Dakota Fanning is so good in the title role that she almost validates Effie Gray…but not quite. Emma Thompson wrote this period piece, which features her real-life husband, Greg Wise, in a juicy leading role. But aside from good casting and a vivid recreation of Victorian England, the film has little to recommend it.
This is the real-life story of the respected but emotionally frigid19th century art critic John Ruskin, who met and impressed Euphemia Gray when she was a girl. When she turned 19 he married her but never had sexual relations with her; in fact, he scorned and shunned her from their wedding night onward. All of this is portrayed with a heavy hand and a deadening monotony, under the direction of Richard Laxton.
The actors can’t be faulted. The leading players are well supported by Julie Walters and David Suchet, as Ruskin’s protective parents, the elegant Derek Jacobi, as an attorney, as well as Tom Sturridge, Robbie Coltrane, James Fox, and Claudia Cardinale.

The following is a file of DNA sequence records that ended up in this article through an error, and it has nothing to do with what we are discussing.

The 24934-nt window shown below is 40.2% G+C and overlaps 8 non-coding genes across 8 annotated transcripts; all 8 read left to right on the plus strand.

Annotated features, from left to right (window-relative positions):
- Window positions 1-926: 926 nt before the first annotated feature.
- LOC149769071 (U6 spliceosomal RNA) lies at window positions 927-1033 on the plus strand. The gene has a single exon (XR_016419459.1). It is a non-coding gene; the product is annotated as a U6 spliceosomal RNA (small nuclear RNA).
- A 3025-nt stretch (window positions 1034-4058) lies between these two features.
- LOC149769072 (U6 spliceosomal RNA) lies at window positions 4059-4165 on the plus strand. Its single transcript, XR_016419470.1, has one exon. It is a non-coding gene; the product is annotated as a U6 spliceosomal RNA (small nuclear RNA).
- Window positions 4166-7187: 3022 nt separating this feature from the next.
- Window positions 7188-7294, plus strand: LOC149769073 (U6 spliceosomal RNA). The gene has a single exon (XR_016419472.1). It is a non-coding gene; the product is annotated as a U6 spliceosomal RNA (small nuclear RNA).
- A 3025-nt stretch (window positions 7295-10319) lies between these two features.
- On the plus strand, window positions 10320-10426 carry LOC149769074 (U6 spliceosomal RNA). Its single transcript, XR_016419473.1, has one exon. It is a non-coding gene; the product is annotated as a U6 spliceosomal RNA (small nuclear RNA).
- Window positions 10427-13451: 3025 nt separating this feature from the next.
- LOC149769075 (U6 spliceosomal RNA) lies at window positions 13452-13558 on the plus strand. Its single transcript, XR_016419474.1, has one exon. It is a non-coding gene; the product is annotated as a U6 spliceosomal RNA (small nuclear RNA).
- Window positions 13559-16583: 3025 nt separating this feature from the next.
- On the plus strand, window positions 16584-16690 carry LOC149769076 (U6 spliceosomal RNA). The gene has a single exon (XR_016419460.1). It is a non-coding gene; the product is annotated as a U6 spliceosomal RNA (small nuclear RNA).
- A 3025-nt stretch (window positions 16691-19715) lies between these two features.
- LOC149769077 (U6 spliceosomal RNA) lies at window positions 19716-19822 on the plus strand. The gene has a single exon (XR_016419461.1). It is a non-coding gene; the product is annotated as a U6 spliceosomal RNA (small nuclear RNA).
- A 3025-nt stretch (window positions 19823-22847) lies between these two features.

The one piece of casting that sets the film ajar is Thompson herself, as the only person who shows Effie any concern or empathy. Knowing that the actress-writer is an ardent feminist took me out of the film…although, on second thought, that’s not a bad place to be. Effie Gray tells its potentially interesting story through modern eyes, without a shred of subtlety. It seems like a wasted opportunity.